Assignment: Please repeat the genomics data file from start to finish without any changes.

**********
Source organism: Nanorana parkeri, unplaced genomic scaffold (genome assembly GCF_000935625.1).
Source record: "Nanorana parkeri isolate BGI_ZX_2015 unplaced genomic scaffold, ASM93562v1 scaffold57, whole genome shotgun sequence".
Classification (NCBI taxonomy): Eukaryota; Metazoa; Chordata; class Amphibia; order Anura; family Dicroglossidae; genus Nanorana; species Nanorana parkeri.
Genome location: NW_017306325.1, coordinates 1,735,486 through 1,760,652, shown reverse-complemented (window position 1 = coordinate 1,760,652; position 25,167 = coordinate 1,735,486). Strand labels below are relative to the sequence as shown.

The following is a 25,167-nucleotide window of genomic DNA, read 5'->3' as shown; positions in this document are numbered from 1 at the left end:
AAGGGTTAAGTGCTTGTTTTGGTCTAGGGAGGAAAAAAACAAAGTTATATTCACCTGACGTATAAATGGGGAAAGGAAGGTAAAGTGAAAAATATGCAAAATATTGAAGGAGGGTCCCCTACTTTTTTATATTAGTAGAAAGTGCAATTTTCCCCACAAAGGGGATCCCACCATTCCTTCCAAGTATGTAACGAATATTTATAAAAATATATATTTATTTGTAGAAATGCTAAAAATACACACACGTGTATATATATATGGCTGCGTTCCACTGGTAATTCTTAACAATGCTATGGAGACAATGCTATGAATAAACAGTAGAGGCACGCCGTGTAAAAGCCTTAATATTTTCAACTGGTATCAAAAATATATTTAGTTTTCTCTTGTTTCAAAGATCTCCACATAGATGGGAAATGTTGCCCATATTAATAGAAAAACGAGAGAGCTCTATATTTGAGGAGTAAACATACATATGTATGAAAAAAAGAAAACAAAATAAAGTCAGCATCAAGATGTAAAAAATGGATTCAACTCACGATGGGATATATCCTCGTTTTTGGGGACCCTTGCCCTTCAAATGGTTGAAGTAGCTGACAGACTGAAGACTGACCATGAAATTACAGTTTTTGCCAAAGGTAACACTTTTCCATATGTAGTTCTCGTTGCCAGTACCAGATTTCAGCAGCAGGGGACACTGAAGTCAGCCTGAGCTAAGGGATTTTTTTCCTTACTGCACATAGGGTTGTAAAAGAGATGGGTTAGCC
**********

Source organism: Nanorana parkeri, unplaced genomic scaffold (genome assembly GCF_000935625.1).
Source record: "Nanorana parkeri isolate BGI_ZX_2015 unplaced genomic scaffold, ASM93562v1 scaffold57, whole genome shotgun sequence".
Classification (NCBI taxonomy): Eukaryota; Metazoa; Chordata; class Amphibia; order Anura; family Dicroglossidae; genus Nanorana; species Nanorana parkeri.
Genome location: NW_017306325.1, coordinates 1,735,486 through 1,760,652, shown reverse-complemented (window position 1 = coordinate 1,760,652; position 25,167 = coordinate 1,735,486). Strand labels below are relative to the sequence as shown.

The following is a 25,167-nucleotide window of genomic DNA, read 5'->3' as shown; positions in this document are numbered from 1 at the left end:
AAGGGTTAAGTGCTTGTTTTGGTCTAGGGAGGAAAAAAACAAAGTTATATTCACCTGACGTATAAATGGGGAAAGGAAGGTAAAGTGAAAAATATGCAAAATATTGAAGGAGGGTCCCCTACTTTTTTATATTAGTAGAAAGTGCAATTTTCCCCACAAAGGGGATCCCACCATTCCTTCCAAGTATGTAACGAATATTTATAAAAATATATATTTATTTGTAGAAATGCTAAAAATACACACACGTGTATATATATATGGCTGCGTTCCACTGGTAATTCTTAACAATGCTATGGAGACAATGCTATGAATAAACAGTAGAGGCACGCCGTGTAAAAGCCTTAATATTTTCAACTGGTATCAAAAATATATTTAGTTTTCTCTTGTTTCAAAGATCTCCACATAGATGGGAAATGTTGCCCATATTAATAGAAAAACGAGAGAGCTCTATATTTGAGGAGTAAACATACATATGTATGAAAAAAAGAAAACAAAATAAAGTCAGCATCAAGATGTAAAAAATGGATTCAACTCACGATGGGATATATCCTCGTTTTTGGGGACCCTTGCCCTTCAAATGGTTGAAGTAGCTGACAGACTGAAGACTGACCATGAAATTACAGTTTTTGCCAAAGGTAACACTTTTCCATATGTAGTTCTCGTTGCCAGTACCAGATTTCAGCAGCAGGGGACACTGAAGTCAGCCTGAGCTAAGGGATTTTTTTCCTTACTGCACATAGGGTTGTAAAAGAGATGGGTTAGCC